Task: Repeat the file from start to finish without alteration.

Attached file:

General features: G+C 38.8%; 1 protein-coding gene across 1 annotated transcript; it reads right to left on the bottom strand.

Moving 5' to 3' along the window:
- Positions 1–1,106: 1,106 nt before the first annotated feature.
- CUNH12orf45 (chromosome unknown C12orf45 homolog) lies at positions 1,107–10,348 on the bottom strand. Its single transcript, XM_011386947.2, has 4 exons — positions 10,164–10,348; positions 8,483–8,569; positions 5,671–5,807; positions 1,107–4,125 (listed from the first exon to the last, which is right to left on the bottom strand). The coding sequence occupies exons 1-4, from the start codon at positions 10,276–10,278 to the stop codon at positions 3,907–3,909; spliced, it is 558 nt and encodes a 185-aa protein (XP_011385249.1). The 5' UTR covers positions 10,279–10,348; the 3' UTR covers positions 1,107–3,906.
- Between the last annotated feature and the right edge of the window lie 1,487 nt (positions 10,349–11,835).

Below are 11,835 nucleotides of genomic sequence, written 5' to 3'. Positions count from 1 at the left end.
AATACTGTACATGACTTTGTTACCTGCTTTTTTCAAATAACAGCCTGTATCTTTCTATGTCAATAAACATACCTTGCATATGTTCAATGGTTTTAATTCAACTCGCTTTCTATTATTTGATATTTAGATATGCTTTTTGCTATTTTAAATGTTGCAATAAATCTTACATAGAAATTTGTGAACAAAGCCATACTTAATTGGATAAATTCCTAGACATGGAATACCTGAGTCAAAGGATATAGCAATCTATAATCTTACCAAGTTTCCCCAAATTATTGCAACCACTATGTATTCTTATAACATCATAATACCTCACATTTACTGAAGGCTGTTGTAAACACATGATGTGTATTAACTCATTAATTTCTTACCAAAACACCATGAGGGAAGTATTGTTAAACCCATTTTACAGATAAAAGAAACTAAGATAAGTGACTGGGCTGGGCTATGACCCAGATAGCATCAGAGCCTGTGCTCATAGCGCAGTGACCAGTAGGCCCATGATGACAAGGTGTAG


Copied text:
General features: G+C 38.8%; 1 protein-coding gene across 1 annotated transcript; it reads right to left on the bottom strand.

Moving 5' to 3' along the window:
- Positions 1–1,106: 1,106 nt before the first annotated feature.
- CUNH12orf45 (chromosome unknown C12orf45 homolog) lies at positions 1,107–10,348 on the bottom strand. Its single transcript, XM_011386947.2, has 4 exons — positions 10,164–10,348; positions 8,483–8,569; positions 5,671–5,807; positions 1,107–4,125 (listed from the first exon to the last, which is right to left on the bottom strand). The coding sequence occupies exons 1-4, from the start codon at positions 10,276–10,278 to the stop codon at positions 3,907–3,909; spliced, it is 558 nt and encodes a 185-aa protein (XP_011385249.1). The 5' UTR covers positions 10,279–10,348; the 3' UTR covers positions 1,107–3,906.
- Between the last annotated feature and the right edge of the window lie 1,487 nt (positions 10,349–11,835).

Below are 11,835 nucleotides of genomic sequence, written 5' to 3'. Positions count from 1 at the left end.
AATACTGTACATGACTTTGTTACCTGCTTTTTTCAAATAACAGCCTGTATCTTTCTATGTCAATAAACATACCTTGCATATGTTCAATGGTTTTAATTCAACTCGCTTTCTATTATTTGATATTTAGATATGCTTTTTGCTATTTTAAATGTTGCAATAAATCTTACATAGAAATTTGTGAACAAAGCCATACTTAATTGGATAAATTCCTAGACATGGAATACCTGAGTCAAAGGATATAGCAATCTATAATCTTACCAAGTTTCCCCAAATTATTGCAACCACTATGTATTCTTATAACATCATAATACCTCACATTTACTGAAGGCTGTTGTAAACACATGATGTGTATTAACTCATTAATTTCTTACCAAAACACCATGAGGGAAGTATTGTTAAACCCATTTTACAGATAAAAGAAACTAAGATAAGTGACTGGGCTGGGCTATGACCCAGATAGCATCAGAGCCTGTGCTCATAGCGCAGTGACCAGTAGGCCCATGATGACAAGGTGTAG